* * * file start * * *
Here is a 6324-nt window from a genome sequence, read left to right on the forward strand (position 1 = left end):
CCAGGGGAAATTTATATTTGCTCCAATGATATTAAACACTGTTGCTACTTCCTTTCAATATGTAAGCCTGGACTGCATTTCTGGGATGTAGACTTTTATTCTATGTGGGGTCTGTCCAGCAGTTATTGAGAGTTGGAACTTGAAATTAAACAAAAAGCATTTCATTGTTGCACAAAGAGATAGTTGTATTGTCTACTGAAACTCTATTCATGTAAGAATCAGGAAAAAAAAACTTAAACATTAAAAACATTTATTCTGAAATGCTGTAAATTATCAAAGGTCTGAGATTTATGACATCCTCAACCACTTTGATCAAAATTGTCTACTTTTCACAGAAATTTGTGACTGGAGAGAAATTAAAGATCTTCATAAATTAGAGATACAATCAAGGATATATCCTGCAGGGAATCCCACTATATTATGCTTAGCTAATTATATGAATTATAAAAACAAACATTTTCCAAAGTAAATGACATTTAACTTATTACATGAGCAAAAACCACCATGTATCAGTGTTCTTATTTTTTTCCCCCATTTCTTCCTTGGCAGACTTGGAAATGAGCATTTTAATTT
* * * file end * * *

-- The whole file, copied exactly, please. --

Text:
Here is a 6324-nt window from a genome sequence, read left to right on the forward strand (position 1 = left end):
CCAGGGGAAATTTATATTTGCTCCAATGATATTAAACACTGTTGCTACTTCCTTTCAATATGTAAGCCTGGACTGCATTTCTGGGATGTAGACTTTTATTCTATGTGGGGTCTGTCCAGCAGTTATTGAGAGTTGGAACTTGAAATTAAACAAAAAGCATTTCATTGTTGCACAAAGAGATAGTTGTATTGTCTACTGAAACTCTATTCATGTAAGAATCAGGAAAAAAAAACTTAAACATTAAAAACATTTATTCTGAAATGCTGTAAATTATCAAAGGTCTGAGATTTATGACATCCTCAACCACTTTGATCAAAATTGTCTACTTTTCACAGAAATTTGTGACTGGAGAGAAATTAAAGATCTTCATAAATTAGAGATACAATCAAGGATATATCCTGCAGGGAATCCCACTATATTATGCTTAGCTAATTATATGAATTATAAAAACAAACATTTTCCAAAGTAAATGACATTTAACTTATTACATGAGCAAAAACCACCATGTATCAGTGTTCTTATTTTTTTCCCCCATTTCTTCCTTGGCAGACTTGGAAATGAGCATTTTAATTT